What roles would you most like to play still?
The Music Man. Pal Joey. I’m moving into an older category of roles now, and I think that will gradually open doors. I’m a little bit in a hole at the moment professionally, because I’m too old to play romantic juvenile leads obviously, but not old enough for the character roles yet. Unless it’s something of a gift like Tateh was in Ragtime.
Would you like to tackle more non-musical roles?
I would love to do comedy, love to, but it’s the devil’s own job to get anyone to give you a chance. But I’m sure many people you’ve interviewed have been pigeonholed. I certainly have. I’ve tried and tried and I will continue to try not to be. I actually stopped doing musicals for a year, turned roles down, in order to get back into television or straight theatre. I’m never going to be at the RSC, I’m never going to be doing the classics, I don’t mean that at all. But I’d love to do some Alan Ayckbourn, for example. I’d love to have a crack at Noises Off or something like that. But it’s hard convincing people that musical theatre is not a level below acting. The number of times I’ve been seen for things and they say: “Oh, you’ve done a lot of musical theatre. When was the last time you acted?”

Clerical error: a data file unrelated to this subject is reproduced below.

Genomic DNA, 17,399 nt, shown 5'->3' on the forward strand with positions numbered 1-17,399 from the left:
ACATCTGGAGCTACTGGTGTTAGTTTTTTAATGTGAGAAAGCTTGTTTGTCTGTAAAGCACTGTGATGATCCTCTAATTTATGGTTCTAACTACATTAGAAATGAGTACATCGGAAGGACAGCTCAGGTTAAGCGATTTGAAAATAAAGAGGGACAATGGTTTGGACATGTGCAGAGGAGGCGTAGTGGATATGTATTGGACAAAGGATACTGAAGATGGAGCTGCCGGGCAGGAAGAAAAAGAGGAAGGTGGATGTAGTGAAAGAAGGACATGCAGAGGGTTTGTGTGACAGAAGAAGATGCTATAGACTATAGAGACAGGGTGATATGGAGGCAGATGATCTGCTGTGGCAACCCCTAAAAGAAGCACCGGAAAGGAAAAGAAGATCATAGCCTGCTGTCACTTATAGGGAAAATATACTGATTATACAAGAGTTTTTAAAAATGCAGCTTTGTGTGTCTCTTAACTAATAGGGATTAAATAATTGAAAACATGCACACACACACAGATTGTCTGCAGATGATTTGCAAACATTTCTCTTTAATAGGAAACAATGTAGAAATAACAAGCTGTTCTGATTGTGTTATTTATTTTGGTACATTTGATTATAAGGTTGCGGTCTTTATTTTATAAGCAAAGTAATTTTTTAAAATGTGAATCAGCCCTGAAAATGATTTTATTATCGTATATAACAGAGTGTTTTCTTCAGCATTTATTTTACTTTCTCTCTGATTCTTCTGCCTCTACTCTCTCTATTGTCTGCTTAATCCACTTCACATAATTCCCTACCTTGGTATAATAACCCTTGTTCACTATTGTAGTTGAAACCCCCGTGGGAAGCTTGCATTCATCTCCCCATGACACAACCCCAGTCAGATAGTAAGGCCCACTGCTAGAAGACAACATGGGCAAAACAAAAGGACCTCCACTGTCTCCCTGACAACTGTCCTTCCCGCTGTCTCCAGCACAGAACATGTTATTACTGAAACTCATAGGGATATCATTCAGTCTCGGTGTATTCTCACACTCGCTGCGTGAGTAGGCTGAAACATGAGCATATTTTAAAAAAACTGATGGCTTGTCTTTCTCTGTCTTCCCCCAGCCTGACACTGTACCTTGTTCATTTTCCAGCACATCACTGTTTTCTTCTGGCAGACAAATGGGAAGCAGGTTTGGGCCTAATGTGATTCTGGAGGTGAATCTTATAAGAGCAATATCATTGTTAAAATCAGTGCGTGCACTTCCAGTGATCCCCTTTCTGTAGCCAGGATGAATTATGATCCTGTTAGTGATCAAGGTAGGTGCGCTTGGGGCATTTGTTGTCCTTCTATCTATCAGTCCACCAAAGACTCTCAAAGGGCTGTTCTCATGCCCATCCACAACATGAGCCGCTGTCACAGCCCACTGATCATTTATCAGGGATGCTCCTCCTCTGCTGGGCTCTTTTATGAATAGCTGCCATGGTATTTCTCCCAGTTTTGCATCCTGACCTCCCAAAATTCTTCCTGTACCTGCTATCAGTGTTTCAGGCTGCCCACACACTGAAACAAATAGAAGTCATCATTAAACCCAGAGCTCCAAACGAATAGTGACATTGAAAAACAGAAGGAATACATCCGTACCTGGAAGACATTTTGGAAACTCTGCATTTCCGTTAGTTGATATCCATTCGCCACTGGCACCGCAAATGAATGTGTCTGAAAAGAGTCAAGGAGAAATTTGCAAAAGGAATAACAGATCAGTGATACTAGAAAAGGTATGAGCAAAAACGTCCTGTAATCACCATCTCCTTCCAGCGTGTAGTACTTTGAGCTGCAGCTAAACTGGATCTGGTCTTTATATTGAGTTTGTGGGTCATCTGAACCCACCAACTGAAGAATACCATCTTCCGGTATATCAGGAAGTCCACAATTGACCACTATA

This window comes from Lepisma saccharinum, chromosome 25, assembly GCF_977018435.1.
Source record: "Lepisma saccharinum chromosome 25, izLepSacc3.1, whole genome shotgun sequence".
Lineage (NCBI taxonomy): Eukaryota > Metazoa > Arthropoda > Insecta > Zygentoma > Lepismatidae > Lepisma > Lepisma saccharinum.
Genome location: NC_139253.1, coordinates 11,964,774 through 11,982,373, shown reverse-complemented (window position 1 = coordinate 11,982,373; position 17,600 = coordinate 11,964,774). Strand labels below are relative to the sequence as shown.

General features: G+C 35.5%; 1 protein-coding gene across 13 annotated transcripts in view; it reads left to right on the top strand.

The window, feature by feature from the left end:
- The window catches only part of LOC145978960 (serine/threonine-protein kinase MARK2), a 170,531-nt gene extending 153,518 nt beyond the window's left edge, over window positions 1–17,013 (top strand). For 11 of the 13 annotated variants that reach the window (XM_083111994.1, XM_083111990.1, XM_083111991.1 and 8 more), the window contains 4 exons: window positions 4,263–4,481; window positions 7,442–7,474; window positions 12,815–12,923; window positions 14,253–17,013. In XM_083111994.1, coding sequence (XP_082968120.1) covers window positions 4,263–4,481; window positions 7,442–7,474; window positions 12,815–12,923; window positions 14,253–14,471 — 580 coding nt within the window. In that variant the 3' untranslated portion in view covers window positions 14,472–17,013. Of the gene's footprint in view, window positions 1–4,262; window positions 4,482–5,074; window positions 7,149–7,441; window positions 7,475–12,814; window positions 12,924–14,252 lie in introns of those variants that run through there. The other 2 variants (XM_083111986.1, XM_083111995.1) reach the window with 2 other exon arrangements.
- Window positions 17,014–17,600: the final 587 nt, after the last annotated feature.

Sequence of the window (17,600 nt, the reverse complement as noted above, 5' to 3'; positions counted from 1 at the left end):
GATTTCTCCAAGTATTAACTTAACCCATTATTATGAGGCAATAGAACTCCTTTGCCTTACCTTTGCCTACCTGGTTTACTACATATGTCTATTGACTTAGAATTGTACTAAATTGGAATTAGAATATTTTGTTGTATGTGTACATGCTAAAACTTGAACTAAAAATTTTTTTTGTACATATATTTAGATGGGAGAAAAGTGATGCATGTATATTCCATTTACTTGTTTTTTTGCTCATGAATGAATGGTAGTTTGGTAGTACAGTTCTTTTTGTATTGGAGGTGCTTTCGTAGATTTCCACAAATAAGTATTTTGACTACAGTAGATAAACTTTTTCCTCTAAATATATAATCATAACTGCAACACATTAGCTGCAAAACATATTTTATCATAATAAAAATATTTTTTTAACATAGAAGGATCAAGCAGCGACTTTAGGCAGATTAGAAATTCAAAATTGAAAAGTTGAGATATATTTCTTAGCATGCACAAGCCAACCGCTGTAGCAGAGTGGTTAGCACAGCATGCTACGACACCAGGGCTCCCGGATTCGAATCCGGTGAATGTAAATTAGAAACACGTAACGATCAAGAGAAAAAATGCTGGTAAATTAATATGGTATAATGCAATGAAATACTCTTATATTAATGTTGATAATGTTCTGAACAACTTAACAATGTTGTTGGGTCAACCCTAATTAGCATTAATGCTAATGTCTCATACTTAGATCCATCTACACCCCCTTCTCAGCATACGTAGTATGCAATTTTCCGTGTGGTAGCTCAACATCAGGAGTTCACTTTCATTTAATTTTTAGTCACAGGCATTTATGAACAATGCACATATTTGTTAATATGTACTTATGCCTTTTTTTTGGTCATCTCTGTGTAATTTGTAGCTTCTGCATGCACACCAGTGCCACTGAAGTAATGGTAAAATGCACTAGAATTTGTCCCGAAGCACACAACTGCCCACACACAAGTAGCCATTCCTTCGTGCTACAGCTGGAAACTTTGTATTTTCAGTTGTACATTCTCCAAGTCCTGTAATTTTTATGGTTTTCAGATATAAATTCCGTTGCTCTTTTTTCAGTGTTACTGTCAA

What's the best thing you've seen on stage recently?
Shining City at the Royal Court. I loved it and jumped at the ending, though my wife, Peggy Riley, saw it coming about half an hour beforehand. But then, she’s a playwright so she ought to.
What would you advise the government – or the industry – to secure the future of theatre?
I would be great for someone to knock on the head the extortionate prices you have to pay, not just for the tickets, but for the add-ons. It drives me round the bend when I go to a venue, the actual venue itself, and buy tickets and they say “there’s a £2.50 charge on that”. I’m standing there at the box office window and I’m going to walk away with the tickets so there’s no post involved. What’s the £2.50 for? Reducing VAT would be a huge help, too.